Fiscal multiplier, defined as a ratio of a change in output to an exogenous change in a fiscal variable (viz., government expenditure/taxation or both), measures the immediate impact of discretionary fiscal policy on output. Multipliers being unobservable, they are gauged by estimated parameters, even while there is significant uncertainty about the correct size of fiscal multipliers. Empirical estimates suggest that fiscal multipliers vary over time depending on the state of the business cycle and monetary policy stance among others (IMF, 2020a).

Table I.1: Summary of Stimulus Measures Announced (till November 30, 2020)
Sl. No. Item ₹ Crore
1. Pradhan Mantri Garib Kalyan Package (PMGKP) + 1,92,800
2. Atmanirbhar Bharat Abhiyaan 1.0 11,02,650
3. PMGKP Anna Yojana – extended till November 82,911
4. Atmanirbhar Bharat Abhiyaan 2.0 73,000
5. Atmanirbhar Bharat Abhiyaan 3.0 2,65,080
6. RBI measures announced till October 31, 2020 12,71,200
Total 29,87,641
Source: Press Information Bureau (PIB) India.  

In the Indian context, it is important to note that revenue expenditure multipliers for the government are less than unity. When revenue expenditure is increased by one rupee, while GFCE increases by one rupee, capital expenditure often contracts offsetting some of the desired increase in the output and eventually increasing output only by 45 paise in period t and about 10 paise in period t+1. In contrast, the capital expenditure multiplier is well above unity for the central and state governments - for the central government, it is 2.45 in period t and 3.14 in period t+1, while for state governments it is close to 2 (RBI, 2019). This indicates that an increase in capital expenditure by the central and state governments by one rupee each crowds in private investment, induces a more than proportionate increase in investment in the economy with benefits accruing over a few years4. Using these multipliers and based on the fiscal stimulus measures announced so far, it is estimated that government expenditure will add 159 bps and 158 bps to growth in 2020-21 and 2021-22, respectively. Here again, the impact of government stimulus measures is likely to pan out in H2 of the current financial year, operating mainly through the investment revival channel (Chart I.1).

Empirical estimates suggest that public investment can have a powerful impact on GDP growth and employment during periods of high uncertainty (Rachel and Summers, 2019; Eggertsson et al., 2019), which is a prominent feature of the current crisis. In India also, it is investment growth which has played a bigger role than consumption during the revival phase in 2000s, particularly during mid-2001 to 2003 and again in the immediate post-Global Financial Crisis (GFC) period (Chart II.2a). Towards this end, the government focus on investment revival is a timely step, although the share of general government investment (including PSEs) on total GFCF has been about 24 per cent (Chart II.2b).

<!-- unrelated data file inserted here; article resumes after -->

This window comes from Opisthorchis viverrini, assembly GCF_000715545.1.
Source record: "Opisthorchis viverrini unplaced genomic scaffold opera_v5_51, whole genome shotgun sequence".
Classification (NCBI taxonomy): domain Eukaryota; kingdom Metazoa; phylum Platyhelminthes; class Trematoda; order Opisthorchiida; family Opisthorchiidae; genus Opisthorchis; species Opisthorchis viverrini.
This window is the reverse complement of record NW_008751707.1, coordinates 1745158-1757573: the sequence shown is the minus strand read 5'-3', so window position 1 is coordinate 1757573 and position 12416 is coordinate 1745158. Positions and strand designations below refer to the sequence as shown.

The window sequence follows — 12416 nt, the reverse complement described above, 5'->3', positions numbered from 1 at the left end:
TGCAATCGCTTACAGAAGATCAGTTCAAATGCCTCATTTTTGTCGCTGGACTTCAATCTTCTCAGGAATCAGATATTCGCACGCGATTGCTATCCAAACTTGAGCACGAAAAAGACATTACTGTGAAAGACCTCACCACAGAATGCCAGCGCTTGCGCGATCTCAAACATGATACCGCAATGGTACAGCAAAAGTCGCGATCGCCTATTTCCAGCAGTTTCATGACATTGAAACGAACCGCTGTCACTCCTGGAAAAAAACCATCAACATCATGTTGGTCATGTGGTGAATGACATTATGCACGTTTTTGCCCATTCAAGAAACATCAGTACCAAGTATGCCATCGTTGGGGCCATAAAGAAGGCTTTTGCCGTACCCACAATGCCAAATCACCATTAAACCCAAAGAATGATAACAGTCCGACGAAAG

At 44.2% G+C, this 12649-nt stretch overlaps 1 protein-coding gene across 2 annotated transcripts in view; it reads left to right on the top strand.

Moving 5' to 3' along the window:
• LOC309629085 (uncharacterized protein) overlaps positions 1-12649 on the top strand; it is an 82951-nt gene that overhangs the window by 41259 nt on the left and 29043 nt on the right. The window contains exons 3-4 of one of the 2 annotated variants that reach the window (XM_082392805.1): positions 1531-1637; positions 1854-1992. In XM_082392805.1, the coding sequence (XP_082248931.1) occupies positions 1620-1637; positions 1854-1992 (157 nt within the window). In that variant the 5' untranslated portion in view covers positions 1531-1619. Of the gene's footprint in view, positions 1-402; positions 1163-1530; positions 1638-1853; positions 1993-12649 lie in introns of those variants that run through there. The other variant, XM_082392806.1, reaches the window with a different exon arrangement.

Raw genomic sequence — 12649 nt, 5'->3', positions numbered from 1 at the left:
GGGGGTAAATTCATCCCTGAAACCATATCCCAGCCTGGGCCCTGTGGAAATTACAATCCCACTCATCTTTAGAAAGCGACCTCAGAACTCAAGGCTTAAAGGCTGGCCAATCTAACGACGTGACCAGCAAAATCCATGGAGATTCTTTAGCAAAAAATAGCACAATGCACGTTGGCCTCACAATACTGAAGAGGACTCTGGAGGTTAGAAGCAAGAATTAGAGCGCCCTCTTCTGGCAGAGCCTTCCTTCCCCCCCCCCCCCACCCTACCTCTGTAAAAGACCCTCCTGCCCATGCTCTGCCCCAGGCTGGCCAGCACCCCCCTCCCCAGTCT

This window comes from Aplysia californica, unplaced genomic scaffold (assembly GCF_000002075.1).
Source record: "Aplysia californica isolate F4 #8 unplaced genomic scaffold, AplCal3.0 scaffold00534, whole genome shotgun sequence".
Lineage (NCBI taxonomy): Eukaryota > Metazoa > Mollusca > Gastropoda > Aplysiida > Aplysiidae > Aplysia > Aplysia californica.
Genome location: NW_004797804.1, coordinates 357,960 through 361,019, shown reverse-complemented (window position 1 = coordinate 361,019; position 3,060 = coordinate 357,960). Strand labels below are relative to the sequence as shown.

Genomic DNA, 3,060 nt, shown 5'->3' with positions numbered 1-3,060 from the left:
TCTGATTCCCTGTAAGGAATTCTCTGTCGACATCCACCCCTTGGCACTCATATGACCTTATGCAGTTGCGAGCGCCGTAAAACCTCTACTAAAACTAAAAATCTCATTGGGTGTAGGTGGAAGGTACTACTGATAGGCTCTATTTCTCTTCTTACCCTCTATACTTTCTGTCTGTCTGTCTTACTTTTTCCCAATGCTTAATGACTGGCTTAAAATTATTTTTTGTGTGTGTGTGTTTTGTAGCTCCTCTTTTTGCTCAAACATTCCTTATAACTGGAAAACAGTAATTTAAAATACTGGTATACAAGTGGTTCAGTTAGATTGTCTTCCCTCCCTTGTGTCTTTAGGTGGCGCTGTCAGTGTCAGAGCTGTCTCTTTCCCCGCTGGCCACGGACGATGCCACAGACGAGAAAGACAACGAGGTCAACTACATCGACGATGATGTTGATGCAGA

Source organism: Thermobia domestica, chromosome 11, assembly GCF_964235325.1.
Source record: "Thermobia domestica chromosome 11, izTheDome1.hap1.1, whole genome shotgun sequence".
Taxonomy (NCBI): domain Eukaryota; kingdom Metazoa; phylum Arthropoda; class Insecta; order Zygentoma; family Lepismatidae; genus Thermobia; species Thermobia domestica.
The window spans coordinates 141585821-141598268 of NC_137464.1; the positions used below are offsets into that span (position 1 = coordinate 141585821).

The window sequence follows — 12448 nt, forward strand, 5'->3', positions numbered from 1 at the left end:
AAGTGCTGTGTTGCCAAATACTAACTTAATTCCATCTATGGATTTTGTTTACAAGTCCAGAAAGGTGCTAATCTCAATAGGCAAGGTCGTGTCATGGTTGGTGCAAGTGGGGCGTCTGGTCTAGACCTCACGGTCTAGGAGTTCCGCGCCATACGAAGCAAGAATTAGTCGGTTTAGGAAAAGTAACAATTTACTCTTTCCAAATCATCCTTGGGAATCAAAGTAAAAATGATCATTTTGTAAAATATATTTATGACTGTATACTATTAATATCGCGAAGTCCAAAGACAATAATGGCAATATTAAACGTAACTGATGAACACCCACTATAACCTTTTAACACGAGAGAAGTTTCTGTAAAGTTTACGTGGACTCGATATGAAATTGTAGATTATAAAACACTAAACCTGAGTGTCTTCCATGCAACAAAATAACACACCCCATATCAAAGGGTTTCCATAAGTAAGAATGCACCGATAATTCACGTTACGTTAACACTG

There are a few uncertainties, both on the upside as well as downside, associated with these estimated impacts of the stimulus on growth. First, given that the multipliers used have been computed for normal times, the actual impact could be different in the current pandemic situation. While the economic downturn and the highly accommodative monetary policy stance as being witnessed now suggest that the multipliers could be relatively high, supply constraints related to the pandemic may have contributed in the opposite direction (IMF, 2020a)5. Second, the liquidity support given by the Centre backed by guarantees, which are essentially below-the-line measures providing supply-side support, will also provide a positive push in addition to the demand-side measures, particularly for some of the badly hit sectors like Micro, Small and Medium Enterprises (MSMEs). Third, there is also a view point that the likely push to private consumption via subsidies and direct benefit transfers may be offset by the higher indirect taxes levied, though the actual impact will depend on the differential marginal propensity to consume. Fourth, any likely capex cut by states, as witnessed during the previous episodes, may also dampen some of the expansionary impact of the stimulus.